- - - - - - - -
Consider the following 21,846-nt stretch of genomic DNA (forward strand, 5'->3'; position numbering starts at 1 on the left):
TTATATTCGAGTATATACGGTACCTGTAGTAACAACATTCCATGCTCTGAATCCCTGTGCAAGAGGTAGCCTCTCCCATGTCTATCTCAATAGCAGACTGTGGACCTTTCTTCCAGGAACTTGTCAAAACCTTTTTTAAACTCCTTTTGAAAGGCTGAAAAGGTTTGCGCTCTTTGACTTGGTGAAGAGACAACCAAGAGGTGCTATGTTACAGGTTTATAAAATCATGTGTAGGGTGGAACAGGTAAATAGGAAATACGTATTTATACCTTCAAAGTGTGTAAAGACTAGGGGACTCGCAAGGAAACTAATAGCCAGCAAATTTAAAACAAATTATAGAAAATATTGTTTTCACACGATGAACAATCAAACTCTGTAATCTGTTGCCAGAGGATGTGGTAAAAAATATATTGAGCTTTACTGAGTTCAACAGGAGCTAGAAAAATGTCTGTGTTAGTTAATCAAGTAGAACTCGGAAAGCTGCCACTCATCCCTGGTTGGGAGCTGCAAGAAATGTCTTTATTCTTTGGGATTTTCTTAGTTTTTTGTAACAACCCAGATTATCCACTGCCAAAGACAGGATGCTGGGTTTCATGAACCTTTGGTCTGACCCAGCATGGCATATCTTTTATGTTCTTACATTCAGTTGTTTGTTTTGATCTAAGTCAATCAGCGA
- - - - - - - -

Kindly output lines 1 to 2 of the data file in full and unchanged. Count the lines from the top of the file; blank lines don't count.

Consider the following 21,846-nt stretch of genomic DNA (forward strand, 5'->3'; position numbering starts at 1 on the left):
TTATATTCGAGTATATACGGTACCTGTAGTAACAACATTCCATGCTCTGAATCCCTGTGCAAGAGGTAGCCTCTCCCATGTCTATCTCAATAGCAGACTGTGGACCTTTCTTCCAGGAACTTGTCAAAACCTTTTTTAAACTCCTTTTGAAAGGCTGAAAAGGTTTGCGCTCTTTGACTTGGTGAAGAGACAACCAAGAGGTGCTATGTTACAGGTTTATAAAATCATGTGTAGGGTGGAACAGGTAAATAGGAAATACGTATTTATACCTTCAAAGTGTGTAAAGACTAGGGGACTCGCAAGGAAACTAATAGCCAGCAAATTTAAAACAAATTATAGAAAATATTGTTTTCACACGATGAACAATCAAACTCTGTAATCTGTTGCCAGAGGATGTGGTAAAAAATATATTGAGCTTTACTGAGTTCAACAGGAGCTAGAAAAATGTCTGTGTTAGTTAATCAAGTAGAACTCGGAAAGCTGCCACTCATCCCTGGTTGGGAGCTGCAAGAAATGTCTTTATTCTTTGGGATTTTCTTAGTTTTTTGTAACAACCCAGATTATCCACTGCCAAAGACAGGATGCTGGGTTTCATGAACCTTTGGTCTGACCCAGCATGGCATATCTTTTATGTTCTTACATTCAGTTGTTTGTTTTGATCTAAGTCAATCAGCGA